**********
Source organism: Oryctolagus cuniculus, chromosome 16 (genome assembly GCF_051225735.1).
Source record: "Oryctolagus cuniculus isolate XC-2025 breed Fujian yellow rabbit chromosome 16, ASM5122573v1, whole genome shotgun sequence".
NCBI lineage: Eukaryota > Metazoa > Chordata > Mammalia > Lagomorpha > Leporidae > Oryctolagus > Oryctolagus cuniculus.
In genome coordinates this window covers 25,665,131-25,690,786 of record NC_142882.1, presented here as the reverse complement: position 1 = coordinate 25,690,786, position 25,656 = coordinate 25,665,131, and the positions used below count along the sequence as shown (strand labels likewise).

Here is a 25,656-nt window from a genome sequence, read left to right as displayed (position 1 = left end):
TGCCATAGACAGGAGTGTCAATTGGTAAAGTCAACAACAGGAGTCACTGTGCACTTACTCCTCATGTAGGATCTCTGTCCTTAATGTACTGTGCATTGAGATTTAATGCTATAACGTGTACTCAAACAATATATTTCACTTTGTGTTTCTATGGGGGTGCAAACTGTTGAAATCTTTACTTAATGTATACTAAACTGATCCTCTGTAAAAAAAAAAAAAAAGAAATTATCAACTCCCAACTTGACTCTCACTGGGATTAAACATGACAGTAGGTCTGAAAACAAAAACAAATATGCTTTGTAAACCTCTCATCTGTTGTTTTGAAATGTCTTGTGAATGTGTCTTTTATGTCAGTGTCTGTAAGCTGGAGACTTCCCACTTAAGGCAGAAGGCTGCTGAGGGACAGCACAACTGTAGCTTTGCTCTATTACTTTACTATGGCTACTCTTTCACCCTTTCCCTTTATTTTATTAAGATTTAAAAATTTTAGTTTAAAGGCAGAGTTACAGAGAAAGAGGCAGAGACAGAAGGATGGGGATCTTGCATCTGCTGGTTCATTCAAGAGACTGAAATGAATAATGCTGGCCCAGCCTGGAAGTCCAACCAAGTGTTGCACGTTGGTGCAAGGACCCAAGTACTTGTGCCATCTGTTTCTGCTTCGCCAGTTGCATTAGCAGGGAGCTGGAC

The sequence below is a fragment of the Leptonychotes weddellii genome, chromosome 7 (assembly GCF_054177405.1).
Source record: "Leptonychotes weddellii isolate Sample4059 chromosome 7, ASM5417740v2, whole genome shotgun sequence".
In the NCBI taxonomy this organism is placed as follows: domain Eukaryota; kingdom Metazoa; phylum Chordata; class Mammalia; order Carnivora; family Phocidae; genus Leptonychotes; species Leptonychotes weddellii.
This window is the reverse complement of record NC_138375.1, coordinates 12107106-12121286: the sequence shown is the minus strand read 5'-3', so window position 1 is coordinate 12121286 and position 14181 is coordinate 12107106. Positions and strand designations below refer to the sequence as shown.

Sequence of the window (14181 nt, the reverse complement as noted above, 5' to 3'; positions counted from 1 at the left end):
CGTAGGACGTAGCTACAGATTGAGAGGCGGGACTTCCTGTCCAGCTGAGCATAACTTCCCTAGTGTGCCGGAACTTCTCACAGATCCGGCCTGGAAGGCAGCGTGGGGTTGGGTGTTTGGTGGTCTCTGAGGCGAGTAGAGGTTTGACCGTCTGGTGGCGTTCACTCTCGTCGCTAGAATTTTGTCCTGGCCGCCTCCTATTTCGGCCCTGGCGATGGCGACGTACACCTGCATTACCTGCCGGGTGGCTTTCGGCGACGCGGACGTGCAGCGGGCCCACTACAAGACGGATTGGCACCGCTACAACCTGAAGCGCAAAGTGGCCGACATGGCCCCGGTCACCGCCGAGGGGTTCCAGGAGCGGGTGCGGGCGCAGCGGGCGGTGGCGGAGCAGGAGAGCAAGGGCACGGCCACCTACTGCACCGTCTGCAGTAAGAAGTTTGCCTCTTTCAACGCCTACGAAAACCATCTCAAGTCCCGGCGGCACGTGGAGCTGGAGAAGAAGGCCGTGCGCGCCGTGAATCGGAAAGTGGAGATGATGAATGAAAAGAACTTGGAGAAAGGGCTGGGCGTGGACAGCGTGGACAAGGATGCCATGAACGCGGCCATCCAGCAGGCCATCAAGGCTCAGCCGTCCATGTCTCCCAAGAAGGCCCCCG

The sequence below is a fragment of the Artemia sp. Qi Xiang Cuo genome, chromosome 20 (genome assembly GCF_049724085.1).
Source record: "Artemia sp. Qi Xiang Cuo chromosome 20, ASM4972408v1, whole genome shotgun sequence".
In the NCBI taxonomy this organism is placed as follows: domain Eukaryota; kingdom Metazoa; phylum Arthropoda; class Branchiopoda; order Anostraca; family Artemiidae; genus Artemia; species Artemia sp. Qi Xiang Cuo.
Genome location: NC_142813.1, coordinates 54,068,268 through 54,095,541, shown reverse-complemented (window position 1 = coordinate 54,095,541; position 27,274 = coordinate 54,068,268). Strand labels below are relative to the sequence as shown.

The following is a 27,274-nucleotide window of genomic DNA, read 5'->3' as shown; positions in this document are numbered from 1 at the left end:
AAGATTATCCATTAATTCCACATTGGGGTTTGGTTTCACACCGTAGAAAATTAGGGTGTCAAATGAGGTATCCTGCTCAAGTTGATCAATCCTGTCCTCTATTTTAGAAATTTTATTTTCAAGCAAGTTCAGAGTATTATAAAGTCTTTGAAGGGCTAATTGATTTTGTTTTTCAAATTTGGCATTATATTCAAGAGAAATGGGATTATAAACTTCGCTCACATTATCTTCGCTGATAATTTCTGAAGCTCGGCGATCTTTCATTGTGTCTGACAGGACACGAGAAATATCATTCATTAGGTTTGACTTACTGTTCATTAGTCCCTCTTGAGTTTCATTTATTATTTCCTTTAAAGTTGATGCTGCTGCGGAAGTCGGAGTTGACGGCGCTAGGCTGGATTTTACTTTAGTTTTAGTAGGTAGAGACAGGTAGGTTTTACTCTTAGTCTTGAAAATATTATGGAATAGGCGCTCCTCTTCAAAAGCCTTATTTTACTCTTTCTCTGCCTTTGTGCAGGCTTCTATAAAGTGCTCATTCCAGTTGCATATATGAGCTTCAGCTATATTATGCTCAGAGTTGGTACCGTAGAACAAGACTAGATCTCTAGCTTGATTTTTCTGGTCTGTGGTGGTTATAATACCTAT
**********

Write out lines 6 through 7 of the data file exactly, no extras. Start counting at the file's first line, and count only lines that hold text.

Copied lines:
TGCCATAGACAGGAGTGTCAATTGGTAAAGTCAACAACAGGAGTCACTGTGCACTTACTCCTCATGTAGGATCTCTGTCCTTAATGTACTGTGCATTGAGATTTAATGCTATAACGTGTACTCAAACAATATATTTCACTTTGTGTTTCTATGGGGGTGCAAACTGTTGAAATCTTTACTTAATGTATACTAAACTGATCCTCTGTAAAAAAAAAAAAAAAGAAATTATCAACTCCCAACTTGACTCTCACTGGGATTAAACATGACAGTAGGTCTGAAAACAAAAACAAATATGCTTTGTAAACCTCTCATCTGTTGTTTTGAAATGTCTTGTGAATGTGTCTTTTATGTCAGTGTCTGTAAGCTGGAGACTTCCCACTTAAGGCAGAAGGCTGCTGAGGGACAGCACAACTGTAGCTTTGCTCTATTACTTTACTATGGCTACTCTTTCACCCTTTCCCTTTATTTTATTAAGATTTAAAAATTTTAGTTTAAAGGCAGAGTTACAGAGAAAGAGGCAGAGACAGAAGGATGGGGATCTTGCATCTGCTGGTTCATTCAAGAGACTGAAATGAATAATGCTGGCCCAGCCTGGAAGTCCAACCAAGTGTTGCACGTTGGTGCAAGGACCCAAGTACTTGTGCCATCTGTTTCTGCTTCGCCAGTTGCATTAGCAGGGAGCTGGAC

The sequence below is a fragment of the Leptonychotes weddellii genome, chromosome 7 (assembly GCF_054177405.1).